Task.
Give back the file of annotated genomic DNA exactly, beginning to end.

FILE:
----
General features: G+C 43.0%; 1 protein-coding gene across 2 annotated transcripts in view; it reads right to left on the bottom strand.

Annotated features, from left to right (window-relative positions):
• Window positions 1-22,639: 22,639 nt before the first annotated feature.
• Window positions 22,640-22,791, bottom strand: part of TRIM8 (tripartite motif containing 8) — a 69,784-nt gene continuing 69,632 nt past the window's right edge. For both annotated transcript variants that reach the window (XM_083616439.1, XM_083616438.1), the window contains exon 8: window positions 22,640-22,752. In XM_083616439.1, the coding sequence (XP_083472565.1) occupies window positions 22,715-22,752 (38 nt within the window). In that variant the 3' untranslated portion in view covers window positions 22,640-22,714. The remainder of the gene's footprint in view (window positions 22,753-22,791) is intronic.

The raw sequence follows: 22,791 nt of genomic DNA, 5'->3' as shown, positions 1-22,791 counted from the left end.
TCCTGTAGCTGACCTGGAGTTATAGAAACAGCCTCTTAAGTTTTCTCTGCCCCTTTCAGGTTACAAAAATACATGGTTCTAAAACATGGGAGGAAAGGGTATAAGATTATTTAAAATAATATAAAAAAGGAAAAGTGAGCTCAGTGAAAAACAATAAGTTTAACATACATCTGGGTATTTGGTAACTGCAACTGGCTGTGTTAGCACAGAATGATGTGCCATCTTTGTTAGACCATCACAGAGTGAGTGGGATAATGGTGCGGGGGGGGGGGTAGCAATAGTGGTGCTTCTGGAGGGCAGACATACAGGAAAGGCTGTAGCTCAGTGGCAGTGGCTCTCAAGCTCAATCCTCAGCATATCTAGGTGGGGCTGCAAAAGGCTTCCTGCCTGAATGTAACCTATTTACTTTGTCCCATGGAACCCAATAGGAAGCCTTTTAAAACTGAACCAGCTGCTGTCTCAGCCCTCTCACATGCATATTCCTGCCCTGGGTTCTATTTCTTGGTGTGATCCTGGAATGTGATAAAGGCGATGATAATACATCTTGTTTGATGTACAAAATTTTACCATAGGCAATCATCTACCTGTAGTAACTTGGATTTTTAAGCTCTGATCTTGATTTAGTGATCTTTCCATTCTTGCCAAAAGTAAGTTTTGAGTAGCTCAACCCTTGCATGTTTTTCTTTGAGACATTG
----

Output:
General features: G+C 43.0%; 1 protein-coding gene across 2 annotated transcripts in view; it reads right to left on the bottom strand.

Annotated features, from left to right (window-relative positions):
• Window positions 1-22,639: 22,639 nt before the first annotated feature.
• Window positions 22,640-22,791, bottom strand: part of TRIM8 (tripartite motif containing 8) — a 69,784-nt gene continuing 69,632 nt past the window's right edge. For both annotated transcript variants that reach the window (XM_083616439.1, XM_083616438.1), the window contains exon 8: window positions 22,640-22,752. In XM_083616439.1, the coding sequence (XP_083472565.1) occupies window positions 22,715-22,752 (38 nt within the window). In that variant the 3' untranslated portion in view covers window positions 22,640-22,714. The remainder of the gene's footprint in view (window positions 22,753-22,791) is intronic.

The raw sequence follows: 22,791 nt of genomic DNA, 5'->3' as shown, positions 1-22,791 counted from the left end.
TCCTGTAGCTGACCTGGAGTTATAGAAACAGCCTCTTAAGTTTTCTCTGCCCCTTTCAGGTTACAAAAATACATGGTTCTAAAACATGGGAGGAAAGGGTATAAGATTATTTAAAATAATATAAAAAAGGAAAAGTGAGCTCAGTGAAAAACAATAAGTTTAACATACATCTGGGTATTTGGTAACTGCAACTGGCTGTGTTAGCACAGAATGATGTGCCATCTTTGTTAGACCATCACAGAGTGAGTGGGATAATGGTGCGGGGGGGGGGGTAGCAATAGTGGTGCTTCTGGAGGGCAGACATACAGGAAAGGCTGTAGCTCAGTGGCAGTGGCTCTCAAGCTCAATCCTCAGCATATCTAGGTGGGGCTGCAAAAGGCTTCCTGCCTGAATGTAACCTATTTACTTTGTCCCATGGAACCCAATAGGAAGCCTTTTAAAACTGAACCAGCTGCTGTCTCAGCCCTCTCACATGCATATTCCTGCCCTGGGTTCTATTTCTTGGTGTGATCCTGGAATGTGATAAAGGCGATGATAATACATCTTGTTTGATGTACAAAATTTTACCATAGGCAATCATCTACCTGTAGTAACTTGGATTTTTAAGCTCTGATCTTGATTTAGTGATCTTTCCATTCTTGCCAAAAGTAAGTTTTGAGTAGCTCAACCCTTGCATGTTTTTCTTTGAGACATTG